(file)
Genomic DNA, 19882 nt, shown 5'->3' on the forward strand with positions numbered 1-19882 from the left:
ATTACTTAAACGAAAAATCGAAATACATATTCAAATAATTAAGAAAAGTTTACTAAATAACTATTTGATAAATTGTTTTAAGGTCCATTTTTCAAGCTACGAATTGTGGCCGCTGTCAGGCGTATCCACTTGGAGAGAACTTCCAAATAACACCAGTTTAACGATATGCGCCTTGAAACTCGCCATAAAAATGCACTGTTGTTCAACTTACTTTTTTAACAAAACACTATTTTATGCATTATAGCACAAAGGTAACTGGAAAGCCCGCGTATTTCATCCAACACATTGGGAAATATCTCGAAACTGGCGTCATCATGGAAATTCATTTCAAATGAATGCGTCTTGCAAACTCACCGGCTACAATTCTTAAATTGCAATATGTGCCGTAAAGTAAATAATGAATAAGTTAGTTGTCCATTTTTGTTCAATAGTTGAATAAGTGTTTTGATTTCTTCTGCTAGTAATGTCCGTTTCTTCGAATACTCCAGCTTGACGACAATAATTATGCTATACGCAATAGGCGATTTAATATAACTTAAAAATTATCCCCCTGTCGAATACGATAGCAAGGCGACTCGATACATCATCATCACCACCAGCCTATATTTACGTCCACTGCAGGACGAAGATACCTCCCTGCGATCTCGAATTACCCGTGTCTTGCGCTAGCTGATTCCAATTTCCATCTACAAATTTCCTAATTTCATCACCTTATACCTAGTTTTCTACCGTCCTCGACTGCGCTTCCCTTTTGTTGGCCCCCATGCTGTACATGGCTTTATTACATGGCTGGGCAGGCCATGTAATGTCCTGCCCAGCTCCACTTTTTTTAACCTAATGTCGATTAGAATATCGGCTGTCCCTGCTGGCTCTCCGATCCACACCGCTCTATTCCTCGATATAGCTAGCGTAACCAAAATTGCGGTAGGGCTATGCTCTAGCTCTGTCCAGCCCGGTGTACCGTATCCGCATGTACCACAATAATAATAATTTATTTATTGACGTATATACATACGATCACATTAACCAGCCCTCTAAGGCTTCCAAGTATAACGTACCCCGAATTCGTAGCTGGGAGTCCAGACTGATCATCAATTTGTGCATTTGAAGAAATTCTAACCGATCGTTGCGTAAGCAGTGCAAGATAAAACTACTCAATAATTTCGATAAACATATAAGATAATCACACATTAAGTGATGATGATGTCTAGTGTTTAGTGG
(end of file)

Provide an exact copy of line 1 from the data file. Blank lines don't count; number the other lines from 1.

Genomic DNA, 19882 nt, shown 5'->3' on the forward strand with positions numbered 1-19882 from the left: